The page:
Leaving the mollah bashi’s widow, her slaves, and attendants in the hands of the Cûrds, I made the best of my way to my destination; and caring little to hold converse with any one, after what had so recently taken place, I shaped my course in such a manner as not to attract observation.
Many stragglers, flying from the Cûrds, were to be seen on the road; but as they all, more or less, had interest in the fate of the caravan, they did not proceed far, but hovered about the scene of action, in the hopes of reclaiming either their friends or their property. I alone seemed to be totally independent, and by the time I had travelled two or three parasangs from the danger, I had the road to myself. Everything that had befallen me was turned over and over again in my mind, and I came to this conclusion, that powerfully protected as I seemed to be by fate, I might again turn my steps towards the paths of ambition, and hope that my last failure in the pursuits of advancement was to be made up by realizing a speedy and ample fortune.
‘Ninety-five tomauns in my girdle, and all the world before me,’ said I, ‘is no insignificant prospect. And if Nadân be but blown from a mortar, and the chief priest’s widow detained and ruined by the Cûrds, I do not see why I may not put my cap on one side as well as the best man in Persia.’
At length the walls and turrets of Bagdad appeared in view, and I entered the city a total stranger, and ignorant of its localities. Caravanserais I knew that I should find at every turn, and indifferent whither I bent my steps, or where I alighted, I let my mule take the road it liked best. Well acquainted with every street, the animal took me to a large caravanserai, where it no doubt had long been accustomed to resort, and there stopping, gave several loud grunts as it entered the porch, in the expectation of meeting its companions of the caravan. Although disappointed, yet I was more fortunate (if fortunate I could call myself), in seeing some of my countrymen in the square, and I soon found out that this was their usual rendezvous.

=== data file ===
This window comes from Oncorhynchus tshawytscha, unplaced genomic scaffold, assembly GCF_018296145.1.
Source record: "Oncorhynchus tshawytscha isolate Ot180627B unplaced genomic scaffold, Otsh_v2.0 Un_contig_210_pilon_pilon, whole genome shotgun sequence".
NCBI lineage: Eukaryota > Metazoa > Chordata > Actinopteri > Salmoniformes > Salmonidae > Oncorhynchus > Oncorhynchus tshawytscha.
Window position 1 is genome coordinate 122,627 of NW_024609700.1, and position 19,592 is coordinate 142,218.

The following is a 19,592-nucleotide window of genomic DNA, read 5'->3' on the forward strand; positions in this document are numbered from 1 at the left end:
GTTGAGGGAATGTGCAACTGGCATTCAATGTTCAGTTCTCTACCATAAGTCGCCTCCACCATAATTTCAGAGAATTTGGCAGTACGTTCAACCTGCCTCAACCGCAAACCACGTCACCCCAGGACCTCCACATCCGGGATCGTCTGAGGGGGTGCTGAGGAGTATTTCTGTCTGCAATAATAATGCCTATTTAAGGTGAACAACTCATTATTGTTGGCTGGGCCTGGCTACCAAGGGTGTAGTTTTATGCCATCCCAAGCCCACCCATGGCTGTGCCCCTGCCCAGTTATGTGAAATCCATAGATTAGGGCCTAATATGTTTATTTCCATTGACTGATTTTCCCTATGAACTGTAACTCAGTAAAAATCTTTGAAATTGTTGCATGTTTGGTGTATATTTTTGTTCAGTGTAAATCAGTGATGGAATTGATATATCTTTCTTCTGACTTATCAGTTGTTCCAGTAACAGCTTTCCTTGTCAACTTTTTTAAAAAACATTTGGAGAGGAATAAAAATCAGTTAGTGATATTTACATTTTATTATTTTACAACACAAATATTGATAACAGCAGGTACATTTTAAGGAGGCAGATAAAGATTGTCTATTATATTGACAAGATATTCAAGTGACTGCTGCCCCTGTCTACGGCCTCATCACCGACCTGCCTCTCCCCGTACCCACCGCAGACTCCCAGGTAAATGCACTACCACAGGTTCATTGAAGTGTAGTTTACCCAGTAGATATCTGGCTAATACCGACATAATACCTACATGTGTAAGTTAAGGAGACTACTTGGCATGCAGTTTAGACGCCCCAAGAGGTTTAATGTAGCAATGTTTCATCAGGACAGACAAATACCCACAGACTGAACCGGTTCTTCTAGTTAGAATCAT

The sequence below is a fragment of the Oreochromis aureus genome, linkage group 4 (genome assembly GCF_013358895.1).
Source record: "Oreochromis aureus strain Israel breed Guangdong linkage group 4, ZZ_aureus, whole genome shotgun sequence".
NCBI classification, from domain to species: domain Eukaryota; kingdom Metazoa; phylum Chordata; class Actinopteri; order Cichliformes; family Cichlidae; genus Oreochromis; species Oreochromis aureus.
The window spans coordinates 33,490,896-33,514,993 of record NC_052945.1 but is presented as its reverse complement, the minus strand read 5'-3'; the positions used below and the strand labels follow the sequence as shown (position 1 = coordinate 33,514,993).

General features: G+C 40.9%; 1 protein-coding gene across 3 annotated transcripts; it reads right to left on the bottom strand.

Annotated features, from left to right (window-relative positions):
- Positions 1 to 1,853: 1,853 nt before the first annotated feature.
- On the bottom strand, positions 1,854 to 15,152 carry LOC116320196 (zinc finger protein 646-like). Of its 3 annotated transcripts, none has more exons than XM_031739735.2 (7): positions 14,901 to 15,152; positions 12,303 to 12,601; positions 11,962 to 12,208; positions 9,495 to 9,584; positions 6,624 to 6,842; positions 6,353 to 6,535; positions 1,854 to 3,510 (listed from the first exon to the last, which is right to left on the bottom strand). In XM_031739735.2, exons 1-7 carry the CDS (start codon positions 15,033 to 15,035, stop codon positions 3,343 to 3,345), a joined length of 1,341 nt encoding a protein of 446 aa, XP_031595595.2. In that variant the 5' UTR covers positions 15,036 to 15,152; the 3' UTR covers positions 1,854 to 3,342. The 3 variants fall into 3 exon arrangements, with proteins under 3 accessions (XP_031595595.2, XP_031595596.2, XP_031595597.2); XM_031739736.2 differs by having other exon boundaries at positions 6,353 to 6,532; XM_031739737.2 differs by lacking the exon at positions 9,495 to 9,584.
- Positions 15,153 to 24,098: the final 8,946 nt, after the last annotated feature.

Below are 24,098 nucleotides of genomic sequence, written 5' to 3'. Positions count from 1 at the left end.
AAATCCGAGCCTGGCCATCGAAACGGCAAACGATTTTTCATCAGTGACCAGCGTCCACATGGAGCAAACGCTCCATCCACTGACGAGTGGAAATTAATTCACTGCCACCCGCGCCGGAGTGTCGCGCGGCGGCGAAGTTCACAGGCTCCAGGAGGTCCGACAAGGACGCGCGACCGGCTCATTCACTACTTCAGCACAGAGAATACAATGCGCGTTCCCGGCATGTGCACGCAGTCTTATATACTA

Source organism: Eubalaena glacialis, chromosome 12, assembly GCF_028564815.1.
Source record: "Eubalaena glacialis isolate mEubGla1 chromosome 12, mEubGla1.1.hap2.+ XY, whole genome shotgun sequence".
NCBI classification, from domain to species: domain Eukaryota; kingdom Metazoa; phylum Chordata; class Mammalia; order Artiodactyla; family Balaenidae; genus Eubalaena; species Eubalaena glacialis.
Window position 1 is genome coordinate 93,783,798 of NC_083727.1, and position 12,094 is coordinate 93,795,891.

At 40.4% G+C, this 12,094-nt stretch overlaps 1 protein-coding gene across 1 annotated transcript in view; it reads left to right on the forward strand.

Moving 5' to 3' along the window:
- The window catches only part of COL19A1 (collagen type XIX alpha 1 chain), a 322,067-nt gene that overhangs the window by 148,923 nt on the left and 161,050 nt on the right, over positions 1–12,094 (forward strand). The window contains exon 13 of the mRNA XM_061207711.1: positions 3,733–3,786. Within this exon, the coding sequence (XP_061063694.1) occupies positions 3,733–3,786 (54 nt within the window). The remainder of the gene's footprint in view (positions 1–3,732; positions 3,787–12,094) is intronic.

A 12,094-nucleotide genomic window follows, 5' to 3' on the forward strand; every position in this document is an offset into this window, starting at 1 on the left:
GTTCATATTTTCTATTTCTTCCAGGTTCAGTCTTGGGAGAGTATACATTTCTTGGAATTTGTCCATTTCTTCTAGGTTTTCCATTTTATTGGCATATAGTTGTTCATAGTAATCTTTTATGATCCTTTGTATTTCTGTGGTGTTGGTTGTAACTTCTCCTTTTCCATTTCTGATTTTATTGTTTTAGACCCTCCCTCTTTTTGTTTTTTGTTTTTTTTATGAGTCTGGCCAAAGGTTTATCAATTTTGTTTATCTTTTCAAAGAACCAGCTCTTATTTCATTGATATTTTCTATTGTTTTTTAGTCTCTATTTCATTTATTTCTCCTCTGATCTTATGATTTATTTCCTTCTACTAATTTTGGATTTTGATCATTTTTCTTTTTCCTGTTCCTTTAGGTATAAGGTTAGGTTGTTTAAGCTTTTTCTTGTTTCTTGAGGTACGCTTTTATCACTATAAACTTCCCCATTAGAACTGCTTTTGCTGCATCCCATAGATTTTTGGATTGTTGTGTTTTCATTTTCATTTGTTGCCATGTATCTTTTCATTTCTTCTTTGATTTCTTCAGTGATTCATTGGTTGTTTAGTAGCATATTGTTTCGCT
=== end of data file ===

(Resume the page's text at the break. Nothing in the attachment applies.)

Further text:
My person, I flattered myself, could attract no notice, go where I might: but I was sorry to find it otherwise. Upon alighting I was assailed by a thousand questions — the caravan was hourly expected, the merchants were eager for the reception of their goods, and I might possibly give them some intelligence respecting it. I made such answers as were necessary for the occasion; but resolved within myself very soon to quit so inquisitive a society, and bury myself in obscurity. I accordingly left my mule to its fate, reflecting that its owner would very soon arrive and take possession of it, and straightway settled myself in another part of the city.
As a first step towards preserving my incognito, I exchanged my dusty and weather-beaten sheep’s -skin cap for a head-dress of the country, namely, a long red cloth bag, which fell down in a flap behind, and fastened to my head with a parti-coloured silk. I also bought a second-hand beniche, or cloak, usually worn by the Turks, which, going over my Persian garments, gave me the general appearance of an Osmanli; and finished my adjustment by a pair of bright crimson leather slippers.
Having done this, it came into my head that much good might accrue if I made myself known to the family of my first master, Osman Aga, for through them I might make acquaintance in the city, and promote my views in trade.
I accordingly sallied forth, and took my road through the principal bazaars and bezestens, in order to make inquiries, and particularly stopped where lambskins were sold, for I well recollected that they were his favourite article of trade. I also recollected many particulars concerning Bagdad, which he used to take pleasure in relating during our journeys, and I fancied that I could almost find my way to his very door without inquiry.
However, my trouble was soon at an end, for in putting my head into the shop of one of the principal Bokhara merchants, and inquiring if any news had reached Bagdad of one Osman Aga, I heard a well-known voice, in answer, say, ‘Who wants me? In the name of the Prophet, I am he!’
Guess at my joy and surprise — it was the old man himself. I was almost as much astonished to see him at Bagdad, as I had before been to meet him at Tehran, and his surprise was equal to mine. I related as much of my history as I thought it necessary for him to know, and he told me his in return, which in two words was as follows.